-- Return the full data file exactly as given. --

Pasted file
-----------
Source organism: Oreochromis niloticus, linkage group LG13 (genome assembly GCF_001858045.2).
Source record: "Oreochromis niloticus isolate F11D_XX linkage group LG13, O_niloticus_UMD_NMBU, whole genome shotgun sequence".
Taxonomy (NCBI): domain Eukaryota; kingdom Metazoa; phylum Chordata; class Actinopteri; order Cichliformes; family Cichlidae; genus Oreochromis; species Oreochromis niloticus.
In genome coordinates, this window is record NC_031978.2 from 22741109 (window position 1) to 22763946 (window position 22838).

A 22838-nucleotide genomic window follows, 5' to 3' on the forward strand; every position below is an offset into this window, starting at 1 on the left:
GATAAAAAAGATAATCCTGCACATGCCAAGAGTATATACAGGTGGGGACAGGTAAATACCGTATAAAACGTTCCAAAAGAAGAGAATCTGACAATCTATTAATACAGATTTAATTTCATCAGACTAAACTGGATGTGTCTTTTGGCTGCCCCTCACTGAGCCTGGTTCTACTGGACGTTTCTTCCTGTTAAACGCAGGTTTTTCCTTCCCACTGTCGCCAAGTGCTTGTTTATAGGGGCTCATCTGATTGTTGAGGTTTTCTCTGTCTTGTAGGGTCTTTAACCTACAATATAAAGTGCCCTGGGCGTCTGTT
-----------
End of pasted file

Source organism: Oreochromis niloticus, linkage group LG13 (genome assembly GCF_001858045.2).
Source record: "Oreochromis niloticus isolate F11D_XX linkage group LG13, O_niloticus_UMD_NMBU, whole genome shotgun sequence".
Taxonomy (NCBI): domain Eukaryota; kingdom Metazoa; phylum Chordata; class Actinopteri; order Cichliformes; family Cichlidae; genus Oreochromis; species Oreochromis niloticus.
In genome coordinates, this window is record NC_031978.2 from 22741109 (window position 1) to 22763946 (window position 22838).

A 22838-nucleotide genomic window follows, 5' to 3' on the forward strand; every position below is an offset into this window, starting at 1 on the left:
GATAAAAAAGATAATCCTGCACATGCCAAGAGTATATACAGGTGGGGACAGGTAAATACCGTATAAAACGTTCCAAAAGAAGAGAATCTGACAATCTATTAATACAGATTTAATTTCATCAGACTAAACTGGATGTGTCTTTTGGCTGCCCCTCACTGAGCCTGGTTCTACTGGACGTTTCTTCCTGTTAAACGCAGGTTTTTCCTTCCCACTGTCGCCAAGTGCTTGTTTATAGGGGCTCATCTGATTGTTGAGGTTTTCTCTGTCTTGTAGGGTCTTTAACCTACAATATAAAGTGCCCTGGGCGTCTGTT